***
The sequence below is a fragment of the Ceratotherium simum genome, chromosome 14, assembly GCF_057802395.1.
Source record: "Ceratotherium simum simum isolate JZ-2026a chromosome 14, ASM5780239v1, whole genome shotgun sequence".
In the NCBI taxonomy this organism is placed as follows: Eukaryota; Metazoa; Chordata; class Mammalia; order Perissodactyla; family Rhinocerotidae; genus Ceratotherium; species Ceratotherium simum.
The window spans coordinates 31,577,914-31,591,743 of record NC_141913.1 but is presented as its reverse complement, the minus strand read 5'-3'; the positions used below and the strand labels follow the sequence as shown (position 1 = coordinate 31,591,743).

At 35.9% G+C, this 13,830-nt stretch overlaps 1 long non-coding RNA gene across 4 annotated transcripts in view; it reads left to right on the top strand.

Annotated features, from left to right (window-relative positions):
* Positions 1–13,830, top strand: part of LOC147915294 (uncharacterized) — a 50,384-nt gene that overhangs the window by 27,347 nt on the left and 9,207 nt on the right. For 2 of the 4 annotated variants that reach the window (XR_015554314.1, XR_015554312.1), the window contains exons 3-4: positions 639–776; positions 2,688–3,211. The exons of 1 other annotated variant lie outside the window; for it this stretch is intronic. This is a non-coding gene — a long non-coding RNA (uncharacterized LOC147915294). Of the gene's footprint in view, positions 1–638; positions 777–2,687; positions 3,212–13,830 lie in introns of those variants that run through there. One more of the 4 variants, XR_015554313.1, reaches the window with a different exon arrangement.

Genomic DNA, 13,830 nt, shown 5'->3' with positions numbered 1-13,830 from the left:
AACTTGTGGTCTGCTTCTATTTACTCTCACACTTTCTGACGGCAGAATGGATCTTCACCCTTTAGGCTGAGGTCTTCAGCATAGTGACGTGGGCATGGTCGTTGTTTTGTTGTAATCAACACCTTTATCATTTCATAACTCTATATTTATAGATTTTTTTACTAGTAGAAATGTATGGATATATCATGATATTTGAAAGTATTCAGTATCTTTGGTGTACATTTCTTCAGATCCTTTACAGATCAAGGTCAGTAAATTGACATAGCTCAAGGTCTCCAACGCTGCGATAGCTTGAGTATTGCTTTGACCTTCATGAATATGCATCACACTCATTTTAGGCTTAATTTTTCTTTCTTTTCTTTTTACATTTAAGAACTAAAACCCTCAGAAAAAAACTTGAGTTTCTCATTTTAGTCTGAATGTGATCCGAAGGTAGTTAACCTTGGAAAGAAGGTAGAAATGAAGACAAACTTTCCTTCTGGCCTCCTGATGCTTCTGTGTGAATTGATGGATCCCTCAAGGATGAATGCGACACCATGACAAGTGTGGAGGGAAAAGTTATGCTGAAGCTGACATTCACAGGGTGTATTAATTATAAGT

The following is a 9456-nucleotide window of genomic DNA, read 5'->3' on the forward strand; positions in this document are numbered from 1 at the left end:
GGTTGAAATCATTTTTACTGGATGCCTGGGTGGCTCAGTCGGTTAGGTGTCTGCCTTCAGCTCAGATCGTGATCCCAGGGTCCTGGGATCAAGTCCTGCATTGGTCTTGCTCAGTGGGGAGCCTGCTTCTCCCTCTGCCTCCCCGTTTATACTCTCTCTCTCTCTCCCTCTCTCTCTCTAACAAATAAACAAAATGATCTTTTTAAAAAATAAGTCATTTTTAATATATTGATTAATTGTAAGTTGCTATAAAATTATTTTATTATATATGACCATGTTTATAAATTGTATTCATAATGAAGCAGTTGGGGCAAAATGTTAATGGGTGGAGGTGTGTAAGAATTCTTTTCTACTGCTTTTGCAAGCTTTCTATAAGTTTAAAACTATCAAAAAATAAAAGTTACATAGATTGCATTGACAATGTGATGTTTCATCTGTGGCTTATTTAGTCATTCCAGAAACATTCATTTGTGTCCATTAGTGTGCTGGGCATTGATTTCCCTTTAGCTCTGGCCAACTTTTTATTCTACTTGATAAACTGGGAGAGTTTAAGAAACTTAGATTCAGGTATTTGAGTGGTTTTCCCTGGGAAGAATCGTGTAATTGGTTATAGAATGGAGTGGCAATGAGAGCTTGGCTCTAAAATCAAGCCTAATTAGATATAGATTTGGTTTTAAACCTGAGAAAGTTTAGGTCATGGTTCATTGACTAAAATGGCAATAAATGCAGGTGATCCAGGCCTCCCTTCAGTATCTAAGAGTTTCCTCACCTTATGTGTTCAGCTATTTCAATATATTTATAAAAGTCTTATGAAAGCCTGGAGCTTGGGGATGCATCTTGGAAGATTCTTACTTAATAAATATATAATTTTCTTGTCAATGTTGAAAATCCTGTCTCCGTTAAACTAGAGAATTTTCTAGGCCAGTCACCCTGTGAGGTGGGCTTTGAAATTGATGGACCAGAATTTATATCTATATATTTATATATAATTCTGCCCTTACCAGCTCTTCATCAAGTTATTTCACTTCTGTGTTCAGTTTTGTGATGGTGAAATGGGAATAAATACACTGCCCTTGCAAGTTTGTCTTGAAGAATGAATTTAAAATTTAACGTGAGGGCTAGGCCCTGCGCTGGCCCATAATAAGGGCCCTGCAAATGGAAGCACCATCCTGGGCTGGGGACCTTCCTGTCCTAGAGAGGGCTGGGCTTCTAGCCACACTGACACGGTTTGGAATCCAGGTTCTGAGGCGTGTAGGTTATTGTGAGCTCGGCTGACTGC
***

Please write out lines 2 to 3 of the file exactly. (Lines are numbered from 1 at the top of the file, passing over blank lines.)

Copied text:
Source record: "Ceratotherium simum simum isolate JZ-2026a chromosome 14, ASM5780239v1, whole genome shotgun sequence".
In the NCBI taxonomy this organism is placed as follows: Eukaryota; Metazoa; Chordata; class Mammalia; order Perissodactyla; family Rhinocerotidae; genus Ceratotherium; species Ceratotherium simum.